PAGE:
BI’s Article search uses Boolean search capabilities. If you are not familiar with these principles, here are some quick tips.
To search specifically for more than one word, put the search term in quotation marks. For example, “workers compensation”. This will limit your search to that combination of words.
To search for a combination of terms, use quotations and the & symbol. For example, “hurricane” & “loss”.
New Jersey lawmakers introduced legislation that would modify limitations on attorneys fees in certain workers compensation lawsuits.
S.B. 2721, introduced Tuesday by Democratic Sen. Nicholas Scutari, would remove limitations on costs of lawsuits and attorneys fees from third-party liability claims in workers compensation cases. Current law limits expenses of a lawsuit in third-party liability workers comp claims to $750.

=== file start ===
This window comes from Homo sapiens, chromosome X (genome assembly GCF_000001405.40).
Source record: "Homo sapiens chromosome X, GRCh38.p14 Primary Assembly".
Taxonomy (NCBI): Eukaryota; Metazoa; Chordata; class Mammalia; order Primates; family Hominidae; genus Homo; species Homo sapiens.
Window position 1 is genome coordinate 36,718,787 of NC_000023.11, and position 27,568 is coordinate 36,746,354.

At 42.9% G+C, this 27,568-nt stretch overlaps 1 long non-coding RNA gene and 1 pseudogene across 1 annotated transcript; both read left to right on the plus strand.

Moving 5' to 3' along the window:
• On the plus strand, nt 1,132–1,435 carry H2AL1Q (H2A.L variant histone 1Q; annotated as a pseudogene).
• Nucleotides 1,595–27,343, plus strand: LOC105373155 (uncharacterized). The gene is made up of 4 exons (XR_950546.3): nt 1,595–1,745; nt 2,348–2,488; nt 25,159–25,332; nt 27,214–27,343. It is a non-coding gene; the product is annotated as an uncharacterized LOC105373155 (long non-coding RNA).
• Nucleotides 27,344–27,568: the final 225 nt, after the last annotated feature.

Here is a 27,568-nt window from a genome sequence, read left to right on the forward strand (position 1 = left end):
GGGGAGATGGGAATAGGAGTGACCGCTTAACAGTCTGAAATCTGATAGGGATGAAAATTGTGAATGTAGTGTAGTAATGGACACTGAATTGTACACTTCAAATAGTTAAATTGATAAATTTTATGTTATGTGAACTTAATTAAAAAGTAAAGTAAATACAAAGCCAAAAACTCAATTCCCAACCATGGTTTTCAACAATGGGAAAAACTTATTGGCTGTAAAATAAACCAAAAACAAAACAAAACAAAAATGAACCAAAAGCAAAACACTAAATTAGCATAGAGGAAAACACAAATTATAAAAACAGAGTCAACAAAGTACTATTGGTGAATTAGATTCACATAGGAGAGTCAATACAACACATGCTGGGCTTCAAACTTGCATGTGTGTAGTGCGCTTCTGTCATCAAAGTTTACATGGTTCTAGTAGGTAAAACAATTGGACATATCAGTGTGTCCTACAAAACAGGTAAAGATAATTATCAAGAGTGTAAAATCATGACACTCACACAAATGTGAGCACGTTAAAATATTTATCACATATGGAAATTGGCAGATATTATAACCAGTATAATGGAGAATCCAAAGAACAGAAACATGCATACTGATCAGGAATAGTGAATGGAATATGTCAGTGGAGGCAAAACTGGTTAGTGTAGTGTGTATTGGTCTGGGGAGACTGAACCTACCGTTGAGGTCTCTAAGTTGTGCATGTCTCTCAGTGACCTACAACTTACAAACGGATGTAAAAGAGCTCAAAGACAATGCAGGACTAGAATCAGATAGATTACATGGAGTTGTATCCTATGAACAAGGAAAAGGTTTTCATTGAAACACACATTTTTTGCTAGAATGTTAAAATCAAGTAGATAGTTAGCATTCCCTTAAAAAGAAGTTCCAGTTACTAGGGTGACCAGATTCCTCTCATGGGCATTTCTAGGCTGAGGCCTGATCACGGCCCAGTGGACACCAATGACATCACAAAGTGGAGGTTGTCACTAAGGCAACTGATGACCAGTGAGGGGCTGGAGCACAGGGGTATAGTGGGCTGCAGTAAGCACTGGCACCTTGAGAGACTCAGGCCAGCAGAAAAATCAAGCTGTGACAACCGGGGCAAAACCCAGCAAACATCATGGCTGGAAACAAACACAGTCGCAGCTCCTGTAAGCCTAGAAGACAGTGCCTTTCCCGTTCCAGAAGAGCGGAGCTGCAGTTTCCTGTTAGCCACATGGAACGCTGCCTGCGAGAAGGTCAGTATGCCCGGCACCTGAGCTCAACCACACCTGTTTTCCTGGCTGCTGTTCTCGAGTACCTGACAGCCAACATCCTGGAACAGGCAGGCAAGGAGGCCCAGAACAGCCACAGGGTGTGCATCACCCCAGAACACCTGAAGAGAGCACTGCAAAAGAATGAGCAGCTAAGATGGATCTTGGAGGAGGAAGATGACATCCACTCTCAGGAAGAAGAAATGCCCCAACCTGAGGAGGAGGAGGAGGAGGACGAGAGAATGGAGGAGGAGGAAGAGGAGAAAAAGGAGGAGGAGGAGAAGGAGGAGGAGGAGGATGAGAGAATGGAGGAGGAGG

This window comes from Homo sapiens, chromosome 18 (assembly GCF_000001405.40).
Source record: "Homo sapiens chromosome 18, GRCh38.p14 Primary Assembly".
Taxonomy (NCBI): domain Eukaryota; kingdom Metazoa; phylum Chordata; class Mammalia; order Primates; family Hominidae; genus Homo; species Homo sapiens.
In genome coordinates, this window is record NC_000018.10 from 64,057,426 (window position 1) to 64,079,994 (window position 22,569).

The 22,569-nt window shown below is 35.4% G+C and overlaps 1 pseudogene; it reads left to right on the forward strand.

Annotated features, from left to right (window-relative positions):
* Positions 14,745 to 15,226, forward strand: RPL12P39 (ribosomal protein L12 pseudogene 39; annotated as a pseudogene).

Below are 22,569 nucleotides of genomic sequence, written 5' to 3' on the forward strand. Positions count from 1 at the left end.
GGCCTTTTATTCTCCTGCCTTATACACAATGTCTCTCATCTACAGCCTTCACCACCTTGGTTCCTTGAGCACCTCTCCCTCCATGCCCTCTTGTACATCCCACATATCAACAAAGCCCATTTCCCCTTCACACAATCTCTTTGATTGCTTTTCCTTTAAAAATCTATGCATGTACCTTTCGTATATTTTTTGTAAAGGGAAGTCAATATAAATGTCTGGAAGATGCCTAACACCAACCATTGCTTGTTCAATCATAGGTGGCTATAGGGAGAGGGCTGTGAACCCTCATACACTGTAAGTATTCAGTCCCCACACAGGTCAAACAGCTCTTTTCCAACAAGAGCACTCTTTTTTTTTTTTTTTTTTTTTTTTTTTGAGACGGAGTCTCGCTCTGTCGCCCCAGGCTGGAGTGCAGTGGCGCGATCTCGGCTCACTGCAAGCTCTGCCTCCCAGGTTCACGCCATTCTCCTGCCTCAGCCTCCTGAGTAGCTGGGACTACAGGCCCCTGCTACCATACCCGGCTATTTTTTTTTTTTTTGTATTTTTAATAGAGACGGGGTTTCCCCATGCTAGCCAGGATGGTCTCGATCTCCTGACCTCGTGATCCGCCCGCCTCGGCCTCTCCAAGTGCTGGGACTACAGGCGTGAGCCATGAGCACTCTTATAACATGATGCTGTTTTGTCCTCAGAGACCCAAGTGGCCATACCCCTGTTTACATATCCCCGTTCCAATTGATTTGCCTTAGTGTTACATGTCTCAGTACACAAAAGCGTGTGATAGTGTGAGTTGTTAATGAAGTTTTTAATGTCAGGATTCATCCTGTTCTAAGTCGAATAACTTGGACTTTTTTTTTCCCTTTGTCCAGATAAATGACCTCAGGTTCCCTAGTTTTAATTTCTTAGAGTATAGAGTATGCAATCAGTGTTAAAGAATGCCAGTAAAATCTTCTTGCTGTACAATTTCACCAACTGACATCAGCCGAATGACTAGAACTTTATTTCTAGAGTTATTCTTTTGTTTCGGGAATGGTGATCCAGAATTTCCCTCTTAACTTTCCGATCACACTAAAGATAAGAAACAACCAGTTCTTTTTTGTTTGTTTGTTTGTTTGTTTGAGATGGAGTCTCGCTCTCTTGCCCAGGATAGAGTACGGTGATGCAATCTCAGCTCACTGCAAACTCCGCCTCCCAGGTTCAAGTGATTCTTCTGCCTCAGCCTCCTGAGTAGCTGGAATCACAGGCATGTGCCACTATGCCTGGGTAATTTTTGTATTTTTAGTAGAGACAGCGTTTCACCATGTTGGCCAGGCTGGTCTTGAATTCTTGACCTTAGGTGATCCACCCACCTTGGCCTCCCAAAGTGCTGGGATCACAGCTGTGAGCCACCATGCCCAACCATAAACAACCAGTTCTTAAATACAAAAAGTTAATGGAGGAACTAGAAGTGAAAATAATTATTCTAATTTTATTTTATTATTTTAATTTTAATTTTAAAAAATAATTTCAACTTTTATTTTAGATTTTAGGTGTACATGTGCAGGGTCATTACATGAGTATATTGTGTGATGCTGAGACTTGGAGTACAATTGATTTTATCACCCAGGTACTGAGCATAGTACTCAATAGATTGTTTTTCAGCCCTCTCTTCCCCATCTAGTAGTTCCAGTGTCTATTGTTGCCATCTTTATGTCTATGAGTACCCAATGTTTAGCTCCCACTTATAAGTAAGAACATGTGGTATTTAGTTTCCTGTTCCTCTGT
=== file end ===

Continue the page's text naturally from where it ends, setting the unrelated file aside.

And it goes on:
The bill also removes the limitation on attorneys fees, which are currently one-third of the award paid. The legislation would remove that percentage and instead allow for “reasonable” attorneys fees.
If signed into law, the legislation would take effect immediately. The bill has been referred to the Senate Labor Committee; a companion bill has been introduced in the New Jersey Assembly.
Sen. Scutari also introduced on Tuesday S.B. 2722, which would extend increases in workers compensation payouts for the loss of a hand or a foot to workers comp cases pending but not settled or those filed on or after Jan. 21, 2020 — the day a law increasing awards for losses of those body parts took effect. The law would not apply to cases that have been reopened to modify a formal award.
The legislation has been sent to the Senate’s Labor Committee.